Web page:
Benefit of the doubt

This sort of response will inevitably undermine IDF soldiers’ confidence in their next confrontation with anti-Israel activists.

IDF officer hitting activist with M-16 370 (photo credit: YouTube Screenshot)
IDF officer hitting activist with M-16 370
(photo credit: YouTube Screenshot)
If, in fact, Lt.-Col. Shalom Eisner, the deputy commander of the IDF’s Jordan Valley Brigade, did strike a foreign pro-Palestinian activist with his rifle on Saturday unprovoked and not in self-defense, we condemn such action in the strongest terms.
Such conduct has no place in the IDF, an army that prides itself on its high moral standards.
However, the speed and zeal with which many jumped to indict Eisner raise some problematic questions, especially among Israel’s own leadership.
The footage of Eisner bashing the face of a Danish national in his early 20s with the side of his M-16 rifle appeared to show him using gratuitous violence.
But “evidence”– no matter how incriminating – provided by the International Solidarity Movement (ISM) should have been treated with extreme suspicion. Dedicated commanders such as Eisner, who have served our country with distinction, should have been given the benefit of the doubt – at least until a thorough investigation is conducted.
Eisner, in particular, has in the past exhibited heroism during wartime and sensitivity toward the Palestinian population. During the Saluki battle in the Second Lebanon War, he led soldiers in battle and helped extract a tank crew under fire. About a year ago, he helped a Palestinian woman give birth after which the baby underwent life-saving procedures under his command.
The ISM, by contrast, has a history of high-intensity confrontations with IDF soldiers that have on occasion led to the death of its activists. One well-known example is the March 2003 case of Rachel Corrie who, according to an IDF investigation, was accidentally run over in Rafah, Gaza, by an IDF bulldozer uncovering an arms-smuggling tunnel.
ISM’s goal is to provoke IDF soldiers and capture on film the temporary lapse of a soldier such as Eisner – trained to fight wars on conventional and non-conventional battlefields – not to deal with crowd control and wage battles fought on YouTube and Twitter with trouble-making provocateurs from abroad and their ever-ready camera crews.
The ISM and other so-called “peace groups” choose to stage these provocations – often attended by European youths looking for action – in Israel, because they know that the risk of getting seriously hurt or killed is low.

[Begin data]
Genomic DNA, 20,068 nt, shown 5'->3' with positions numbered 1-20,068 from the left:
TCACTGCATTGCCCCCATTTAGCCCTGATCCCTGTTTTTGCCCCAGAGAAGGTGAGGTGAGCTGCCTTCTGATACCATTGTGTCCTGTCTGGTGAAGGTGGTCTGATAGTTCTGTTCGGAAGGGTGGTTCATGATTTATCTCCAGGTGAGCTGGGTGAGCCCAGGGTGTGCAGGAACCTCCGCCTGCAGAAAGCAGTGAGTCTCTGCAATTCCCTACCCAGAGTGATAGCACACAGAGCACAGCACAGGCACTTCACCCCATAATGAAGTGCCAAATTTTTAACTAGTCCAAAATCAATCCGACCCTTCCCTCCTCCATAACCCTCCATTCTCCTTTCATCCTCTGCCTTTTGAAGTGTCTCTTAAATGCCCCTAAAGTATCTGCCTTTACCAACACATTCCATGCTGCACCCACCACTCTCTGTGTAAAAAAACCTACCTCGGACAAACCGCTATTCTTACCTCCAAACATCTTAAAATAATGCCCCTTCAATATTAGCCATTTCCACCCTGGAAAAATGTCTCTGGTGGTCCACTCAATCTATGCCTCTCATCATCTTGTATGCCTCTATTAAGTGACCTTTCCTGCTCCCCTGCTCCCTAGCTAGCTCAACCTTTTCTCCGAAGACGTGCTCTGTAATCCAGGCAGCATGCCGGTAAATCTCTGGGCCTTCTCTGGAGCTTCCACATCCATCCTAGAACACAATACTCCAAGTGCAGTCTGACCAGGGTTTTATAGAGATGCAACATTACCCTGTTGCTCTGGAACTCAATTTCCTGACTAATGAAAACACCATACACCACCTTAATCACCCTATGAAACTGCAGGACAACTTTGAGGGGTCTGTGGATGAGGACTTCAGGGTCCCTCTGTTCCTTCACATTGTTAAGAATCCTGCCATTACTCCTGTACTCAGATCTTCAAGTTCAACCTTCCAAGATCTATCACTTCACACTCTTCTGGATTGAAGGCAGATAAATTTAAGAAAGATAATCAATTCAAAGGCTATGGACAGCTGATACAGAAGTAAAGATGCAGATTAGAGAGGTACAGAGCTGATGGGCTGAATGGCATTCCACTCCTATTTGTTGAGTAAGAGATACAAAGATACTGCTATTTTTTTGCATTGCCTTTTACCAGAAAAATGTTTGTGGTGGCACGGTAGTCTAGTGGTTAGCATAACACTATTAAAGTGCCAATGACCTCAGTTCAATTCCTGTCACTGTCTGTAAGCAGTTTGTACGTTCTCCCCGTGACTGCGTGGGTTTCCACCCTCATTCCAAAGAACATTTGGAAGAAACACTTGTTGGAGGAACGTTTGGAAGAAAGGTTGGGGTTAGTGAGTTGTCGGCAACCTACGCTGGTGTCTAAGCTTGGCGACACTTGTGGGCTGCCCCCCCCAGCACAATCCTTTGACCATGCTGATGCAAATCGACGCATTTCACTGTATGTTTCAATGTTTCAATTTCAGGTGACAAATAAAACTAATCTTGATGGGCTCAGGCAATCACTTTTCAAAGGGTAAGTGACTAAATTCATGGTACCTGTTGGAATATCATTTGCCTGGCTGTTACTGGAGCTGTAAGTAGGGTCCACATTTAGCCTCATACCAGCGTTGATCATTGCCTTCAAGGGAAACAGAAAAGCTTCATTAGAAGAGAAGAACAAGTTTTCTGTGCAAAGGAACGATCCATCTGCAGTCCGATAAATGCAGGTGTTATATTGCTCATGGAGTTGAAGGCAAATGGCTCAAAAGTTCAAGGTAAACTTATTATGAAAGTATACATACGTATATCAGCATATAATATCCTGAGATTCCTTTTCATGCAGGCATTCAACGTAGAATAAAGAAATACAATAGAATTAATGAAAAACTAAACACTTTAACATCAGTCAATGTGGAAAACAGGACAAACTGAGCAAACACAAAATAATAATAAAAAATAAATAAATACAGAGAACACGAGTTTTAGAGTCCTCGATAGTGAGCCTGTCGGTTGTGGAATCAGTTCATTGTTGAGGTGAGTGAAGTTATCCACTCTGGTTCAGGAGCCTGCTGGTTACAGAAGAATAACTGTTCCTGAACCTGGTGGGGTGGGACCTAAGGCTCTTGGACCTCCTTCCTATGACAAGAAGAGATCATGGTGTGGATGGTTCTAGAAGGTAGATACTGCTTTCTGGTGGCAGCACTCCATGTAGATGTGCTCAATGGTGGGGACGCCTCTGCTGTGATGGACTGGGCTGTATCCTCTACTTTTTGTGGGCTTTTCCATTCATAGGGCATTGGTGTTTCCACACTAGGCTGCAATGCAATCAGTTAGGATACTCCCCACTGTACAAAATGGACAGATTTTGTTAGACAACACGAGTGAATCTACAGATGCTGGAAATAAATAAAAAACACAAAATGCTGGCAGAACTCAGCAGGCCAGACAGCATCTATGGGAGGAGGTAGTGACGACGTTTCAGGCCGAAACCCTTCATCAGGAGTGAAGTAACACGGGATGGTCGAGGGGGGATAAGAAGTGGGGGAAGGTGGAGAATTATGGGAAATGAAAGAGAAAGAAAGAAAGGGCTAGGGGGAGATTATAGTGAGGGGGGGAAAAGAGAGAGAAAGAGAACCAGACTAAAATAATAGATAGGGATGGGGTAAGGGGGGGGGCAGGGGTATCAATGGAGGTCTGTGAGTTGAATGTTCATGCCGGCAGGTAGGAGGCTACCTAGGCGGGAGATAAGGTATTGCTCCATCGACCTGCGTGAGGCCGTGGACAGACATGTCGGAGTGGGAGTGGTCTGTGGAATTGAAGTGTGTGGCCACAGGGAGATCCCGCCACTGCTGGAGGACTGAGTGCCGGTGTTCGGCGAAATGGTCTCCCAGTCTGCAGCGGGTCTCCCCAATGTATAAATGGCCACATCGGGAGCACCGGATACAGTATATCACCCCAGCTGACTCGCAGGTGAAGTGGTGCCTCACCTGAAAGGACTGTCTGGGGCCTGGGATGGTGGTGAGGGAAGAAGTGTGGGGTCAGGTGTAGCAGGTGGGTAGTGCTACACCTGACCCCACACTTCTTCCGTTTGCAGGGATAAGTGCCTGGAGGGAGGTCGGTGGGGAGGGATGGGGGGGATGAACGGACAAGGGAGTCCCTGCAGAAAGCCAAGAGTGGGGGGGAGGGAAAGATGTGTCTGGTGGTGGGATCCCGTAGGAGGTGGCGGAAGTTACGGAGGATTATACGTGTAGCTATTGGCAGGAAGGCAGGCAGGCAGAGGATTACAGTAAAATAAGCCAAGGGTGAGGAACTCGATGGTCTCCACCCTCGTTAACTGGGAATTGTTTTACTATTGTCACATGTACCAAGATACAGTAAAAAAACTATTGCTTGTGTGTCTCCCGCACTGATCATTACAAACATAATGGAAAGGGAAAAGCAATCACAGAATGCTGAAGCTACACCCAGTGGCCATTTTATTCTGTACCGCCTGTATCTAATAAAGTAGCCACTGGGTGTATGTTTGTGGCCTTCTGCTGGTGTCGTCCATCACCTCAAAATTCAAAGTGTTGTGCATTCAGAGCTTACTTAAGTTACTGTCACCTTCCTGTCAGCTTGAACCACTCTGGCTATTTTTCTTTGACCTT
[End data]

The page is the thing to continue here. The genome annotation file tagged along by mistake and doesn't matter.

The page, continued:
Unlike most countries in the world, Israel’s security forces do everything humanly possible to use non-violent means to control unlawful demonstrations. In other places, ISM activists have been murdered. The case of Vittorio Arrigoni – abducted and executed by hanging in April 2011 by Salafists in the Gaza Strip – is one such example.
While the blow dealt by Eisner to the Danish activist as shown on the video clip broadcast on TV stations here and around the world was deplorable, its severity – which has more to do with international opinion and less to do with the well-being of the mildly injured activist – should not be blown out of proportion. The possibility cannot be ruled out that the video footage was tampered to make it appear that Eisner struck the Dane for no reason at all.
Unfortunately, our leaders were quick to jump to conclusions even before the IDF and police managed to get their hands on the original, unedited, video footage.
They seemed to think that we could gain points in the eyes of our enemies and critics – and the international media – by overreacting and pre-judging the case.
Prime Minister Binyamin Netanyahu declared: “Such behavior does not characterize IDF soldiers and officers, and has no place in the Israel Defense Forces and in the State of Israel.”
President Shimon Peres said he had been “shocked and disgusted” when he saw the videotape of Eisner striking the activist. And IDF Chief of Staff Benny Gantz called the incident “severe.”
The ease with which these leaders and others denounced Eisner conveys a mixed message to our soldiers.
Instead of providing them with the trust and backing they so desperately need when confronting radical activists bent on disrupting public order, our leaders issued hasty statements based on partial evidence. This sort of response will inevitably undermine IDF soldiers’ confidence in their next confrontation with anti-Israel activists.
The prime minister, the president and others who leveled criticism at Eisner should have refrained from commenting until the findings of a proper probe are released. It is the least that a man with Eisner’s merits deserves.